Although social media platforms may represent an important means of identity development and validation for girls of color, exposure to racism remains an unfortunate reality for them across social media platforms. Roughly two-thirds of girls of color report having ever come across racist content on these platforms, with one in five saying they come across it daily or more.

Girls' suggestions for mitigating this harmful content included censoring explicit content, making it easier to filter or block unwanted followers or content, adding parental controls, improving privacy settings, and enforcing bans of problematic users.

Features that are universal across platforms influence girls' experiences using social media.
We found that no single platform stood out as being worse than another when it comes to teen girls' mental health. Instead, specific features stood out in both positive and negative ways. The features that make these platforms most engaging and successful are also the ones that can have negative impacts on teen girls. Location sharing (45%) and public accounts (33%) were the features that girls said had the most negative impact. These universal features and the impact they have on teen girls are some of the important changes that need to be made on social media platforms.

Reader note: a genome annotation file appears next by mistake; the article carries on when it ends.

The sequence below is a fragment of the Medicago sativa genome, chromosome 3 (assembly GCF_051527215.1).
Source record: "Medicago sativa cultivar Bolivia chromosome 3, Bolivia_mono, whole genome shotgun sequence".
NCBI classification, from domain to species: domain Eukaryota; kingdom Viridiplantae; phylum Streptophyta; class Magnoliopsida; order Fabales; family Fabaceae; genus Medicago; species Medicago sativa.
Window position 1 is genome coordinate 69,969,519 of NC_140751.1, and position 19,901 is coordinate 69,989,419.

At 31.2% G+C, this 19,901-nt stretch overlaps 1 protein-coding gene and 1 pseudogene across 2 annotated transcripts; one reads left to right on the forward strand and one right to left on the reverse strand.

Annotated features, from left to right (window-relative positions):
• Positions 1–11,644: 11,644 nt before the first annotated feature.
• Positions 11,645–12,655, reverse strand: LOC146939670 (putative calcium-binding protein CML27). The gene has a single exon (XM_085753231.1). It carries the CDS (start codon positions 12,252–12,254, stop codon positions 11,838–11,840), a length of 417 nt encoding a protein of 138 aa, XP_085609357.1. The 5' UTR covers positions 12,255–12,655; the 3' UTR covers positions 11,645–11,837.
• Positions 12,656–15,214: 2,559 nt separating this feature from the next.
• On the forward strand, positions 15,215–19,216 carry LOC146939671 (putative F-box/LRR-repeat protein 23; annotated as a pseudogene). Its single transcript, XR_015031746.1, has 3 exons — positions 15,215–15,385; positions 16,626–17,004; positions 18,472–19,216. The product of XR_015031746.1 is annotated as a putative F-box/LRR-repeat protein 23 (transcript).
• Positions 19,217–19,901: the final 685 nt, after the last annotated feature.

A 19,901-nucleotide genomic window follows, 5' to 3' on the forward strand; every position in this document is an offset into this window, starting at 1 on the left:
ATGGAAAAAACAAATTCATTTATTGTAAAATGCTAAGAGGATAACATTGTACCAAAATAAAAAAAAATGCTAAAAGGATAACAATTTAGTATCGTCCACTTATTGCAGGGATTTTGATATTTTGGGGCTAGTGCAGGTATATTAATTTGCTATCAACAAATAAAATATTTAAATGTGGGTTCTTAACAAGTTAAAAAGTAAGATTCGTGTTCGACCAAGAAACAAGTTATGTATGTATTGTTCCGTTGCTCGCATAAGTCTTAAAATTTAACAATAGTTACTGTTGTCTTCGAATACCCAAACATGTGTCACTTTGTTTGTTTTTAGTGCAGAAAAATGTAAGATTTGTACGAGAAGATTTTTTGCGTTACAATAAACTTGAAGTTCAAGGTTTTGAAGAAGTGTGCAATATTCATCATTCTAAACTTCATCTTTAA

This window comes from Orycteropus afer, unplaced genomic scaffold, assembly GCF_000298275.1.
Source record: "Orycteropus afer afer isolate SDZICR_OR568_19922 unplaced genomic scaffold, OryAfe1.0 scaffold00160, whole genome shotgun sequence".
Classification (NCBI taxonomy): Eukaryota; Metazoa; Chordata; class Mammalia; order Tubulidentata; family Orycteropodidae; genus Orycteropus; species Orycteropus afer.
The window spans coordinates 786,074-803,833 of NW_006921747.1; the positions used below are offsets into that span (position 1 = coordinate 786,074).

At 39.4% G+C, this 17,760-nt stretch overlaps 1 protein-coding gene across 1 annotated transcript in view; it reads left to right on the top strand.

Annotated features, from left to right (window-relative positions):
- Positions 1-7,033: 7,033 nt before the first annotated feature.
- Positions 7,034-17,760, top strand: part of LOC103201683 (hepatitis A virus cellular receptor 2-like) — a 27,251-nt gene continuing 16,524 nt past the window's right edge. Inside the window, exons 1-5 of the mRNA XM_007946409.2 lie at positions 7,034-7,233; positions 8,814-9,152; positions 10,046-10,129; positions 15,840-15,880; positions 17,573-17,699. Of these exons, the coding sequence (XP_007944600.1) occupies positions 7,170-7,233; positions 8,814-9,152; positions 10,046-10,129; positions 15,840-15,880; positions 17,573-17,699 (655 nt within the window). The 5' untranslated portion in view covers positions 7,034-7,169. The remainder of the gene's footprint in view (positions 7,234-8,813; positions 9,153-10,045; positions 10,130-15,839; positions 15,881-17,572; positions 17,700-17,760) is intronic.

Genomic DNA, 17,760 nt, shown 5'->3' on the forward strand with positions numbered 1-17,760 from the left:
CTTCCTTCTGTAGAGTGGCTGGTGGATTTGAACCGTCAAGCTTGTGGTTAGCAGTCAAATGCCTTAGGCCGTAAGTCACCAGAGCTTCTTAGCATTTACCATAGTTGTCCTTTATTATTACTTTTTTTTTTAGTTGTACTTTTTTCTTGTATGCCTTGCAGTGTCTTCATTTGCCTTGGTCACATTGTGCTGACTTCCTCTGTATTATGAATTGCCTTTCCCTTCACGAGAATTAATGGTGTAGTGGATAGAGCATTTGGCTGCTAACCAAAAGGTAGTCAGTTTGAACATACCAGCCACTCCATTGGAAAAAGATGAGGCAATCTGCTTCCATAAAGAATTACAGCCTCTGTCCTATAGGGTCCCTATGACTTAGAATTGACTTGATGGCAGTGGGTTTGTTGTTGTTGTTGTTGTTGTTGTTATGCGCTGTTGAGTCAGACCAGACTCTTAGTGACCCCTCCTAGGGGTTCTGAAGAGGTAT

Social media is having an outsize impact on teens with mental health issues.
Teens who are already at risk or experiencing mental health challenges are also more likely to experience the negative impacts of social media. Those same teens are also more likely to find the benefits of social media and turn there for support, so it's critically important to provide them with positive experiences on these platforms.